Some UK firms, it seems, remain resistant to taking wellbeing seriously. Despite growing employee calls for action, certain organisations remain limited in their belief that health is good for business. Such mindsets not only deprioritise wellbeing but are also enabling worrying behaviours and cultures to emerge that actively
discourage people’s ability to look after themselves.
Two insights into the issue have recently been released. Firstly, Canada Life Group Insurance’s report
stated that one in five of us in the UK fail to take our full paid holiday allowance; and secondly the
National Accident Helpline’s survey found nine out of ten employees fail to take valid sick leave
when we are ill.
Despite our legal entitlement to both holiday and sick leave these studies reveal the difficult
reality of managing our wellbeing at work. The articles highlight the short term view of
organisations who wish to squeeze their resource base for supposed productivity gains, offering
examples of employees have been ‘discouraged’ and even ‘threatened with disciplinary
measures’ after requesting leave.
This short sighted view contradicts the valid beneifts for wellbeing. In the long term these
activities can only have a negative impact on both productivity and retention rates; with people,
and their often ciritcal skill sets, burning out or moving on as a result of an unsustainable work
pattern. As Yoke Consultancy’s own work demonstrates, such costs significantly outweigh the
instant bonus of an extra day or two in the office.
In addition the limitations of ignoring wellbeing go beyond simply the numbers. The Care Quality
Commission (CQC) is an example of an emerging movement that advocates the need to not
only meet the ‘fundamental standards’ of Employer care, but also evidence it through credible
audit trails. This mirrors Yoke Consultancy’s growth for wellbeing analysis, with offerings like our
independent wellbeing reports, now providing ‘intelligent monitoring capabilities’ (CQC) that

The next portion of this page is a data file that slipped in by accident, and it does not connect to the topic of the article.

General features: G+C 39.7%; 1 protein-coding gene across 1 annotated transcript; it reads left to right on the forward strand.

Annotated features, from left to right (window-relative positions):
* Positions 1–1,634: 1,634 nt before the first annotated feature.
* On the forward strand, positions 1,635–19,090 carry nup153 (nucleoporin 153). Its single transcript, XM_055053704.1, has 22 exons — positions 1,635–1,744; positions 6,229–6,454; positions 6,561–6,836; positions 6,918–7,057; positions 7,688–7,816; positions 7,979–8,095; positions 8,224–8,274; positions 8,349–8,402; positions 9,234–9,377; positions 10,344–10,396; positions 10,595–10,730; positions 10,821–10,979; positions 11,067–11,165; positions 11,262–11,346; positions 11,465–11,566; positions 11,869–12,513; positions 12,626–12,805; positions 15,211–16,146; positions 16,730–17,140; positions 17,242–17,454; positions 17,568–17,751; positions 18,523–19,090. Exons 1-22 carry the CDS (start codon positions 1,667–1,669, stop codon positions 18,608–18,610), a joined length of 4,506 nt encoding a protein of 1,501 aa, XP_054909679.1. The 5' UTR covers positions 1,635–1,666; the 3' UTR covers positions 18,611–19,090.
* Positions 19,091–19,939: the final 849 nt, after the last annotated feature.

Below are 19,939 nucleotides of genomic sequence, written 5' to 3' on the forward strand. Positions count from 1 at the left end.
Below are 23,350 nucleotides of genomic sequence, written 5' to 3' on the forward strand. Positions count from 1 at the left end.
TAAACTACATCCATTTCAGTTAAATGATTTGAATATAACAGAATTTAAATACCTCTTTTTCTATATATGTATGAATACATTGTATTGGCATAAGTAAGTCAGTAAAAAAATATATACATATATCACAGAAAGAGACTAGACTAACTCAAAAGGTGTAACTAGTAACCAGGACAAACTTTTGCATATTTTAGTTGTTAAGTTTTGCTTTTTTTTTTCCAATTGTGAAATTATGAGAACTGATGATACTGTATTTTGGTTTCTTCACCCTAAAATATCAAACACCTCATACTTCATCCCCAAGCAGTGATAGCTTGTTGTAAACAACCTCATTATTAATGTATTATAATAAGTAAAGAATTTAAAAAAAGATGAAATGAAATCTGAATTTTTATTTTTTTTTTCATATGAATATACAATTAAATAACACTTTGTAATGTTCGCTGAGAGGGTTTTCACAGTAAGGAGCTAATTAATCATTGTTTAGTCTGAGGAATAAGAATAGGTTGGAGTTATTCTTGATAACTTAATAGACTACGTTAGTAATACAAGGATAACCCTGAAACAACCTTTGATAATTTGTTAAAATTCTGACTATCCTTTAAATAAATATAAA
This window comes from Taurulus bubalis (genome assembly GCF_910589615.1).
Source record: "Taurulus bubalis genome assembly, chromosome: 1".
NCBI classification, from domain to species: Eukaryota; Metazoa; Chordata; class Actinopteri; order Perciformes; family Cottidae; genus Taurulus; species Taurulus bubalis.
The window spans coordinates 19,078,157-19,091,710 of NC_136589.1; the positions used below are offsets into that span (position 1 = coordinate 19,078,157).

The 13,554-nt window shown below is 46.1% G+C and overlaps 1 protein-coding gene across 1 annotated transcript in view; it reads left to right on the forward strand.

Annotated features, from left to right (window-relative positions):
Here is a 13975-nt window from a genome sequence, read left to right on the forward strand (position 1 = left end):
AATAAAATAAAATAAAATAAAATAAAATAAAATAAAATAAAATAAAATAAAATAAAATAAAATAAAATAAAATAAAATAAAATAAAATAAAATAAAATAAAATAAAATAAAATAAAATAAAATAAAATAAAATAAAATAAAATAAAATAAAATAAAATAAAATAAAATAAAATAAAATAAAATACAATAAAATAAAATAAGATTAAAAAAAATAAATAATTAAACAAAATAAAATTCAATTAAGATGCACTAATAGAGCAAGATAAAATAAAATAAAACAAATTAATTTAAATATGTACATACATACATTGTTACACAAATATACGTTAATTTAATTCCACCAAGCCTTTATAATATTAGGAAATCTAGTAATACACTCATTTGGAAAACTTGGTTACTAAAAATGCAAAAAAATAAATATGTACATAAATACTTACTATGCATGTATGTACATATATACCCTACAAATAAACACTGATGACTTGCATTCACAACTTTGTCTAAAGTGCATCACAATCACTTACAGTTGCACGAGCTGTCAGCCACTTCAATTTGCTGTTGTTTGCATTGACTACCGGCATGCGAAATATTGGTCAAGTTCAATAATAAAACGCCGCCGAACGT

substantiate the reputation of firms for future credibility and talent attraction.
What can be done today?
For those in the challenging position of feeling unable to manage their health and wellbeing at
work effectively, there are several practical steps that can be taken to actively change these
1. Challenge ourselves
Ask yourself honestly, do I really feel I can afford not to take time off?
As Anne-Marie Slaughter’s recent book, ‘Unfinished Business,’ calls out, many of us have given
up on the idea of ‘work life balance’. Our energy to ‘achieve this elusive idea’ (Harvard Business
Review 2015) is depleting, with ‘people criticising the entire idea of having it all’ (Anne-Marie
Slaughter, 2015). With this comes an element of acceptance that health is a common trade-off
for career progression.
Such complacency must be challenged within ourselves. With forward thinking companies now
setting wellbeing criteria into their recruitment methodologies, being well and good at your job
can set you above your peers.
2. Manage the risk
Make the most of your technology.
Especially at this time of year, the likehood of catching and sharing illnesses is growing. Modern
technology however offers a flexible and proactive tool to help mitigate the need for potential
time off. Forward thinking managers are encouraging individuals to work from home if they feel
at risk of poor health, to both help them manage their own wellbeing risk but also that of the
3. Collaborate effectively
Make holiday planning a priority
One in seven blame staffing issues as to why they felt unable to take time out. In high pressure
environments ‘holiday calenders’ are often deprioritised and ignored, with long term leave
(inlcuding materinity cover) rarely built into contingency plans, despite it taking months to find
replacements. The key is to plan collaboratively and transparently as a team; and as you begin
to understand the often seasonal pinch points, you can ensure the weight and relief is shared
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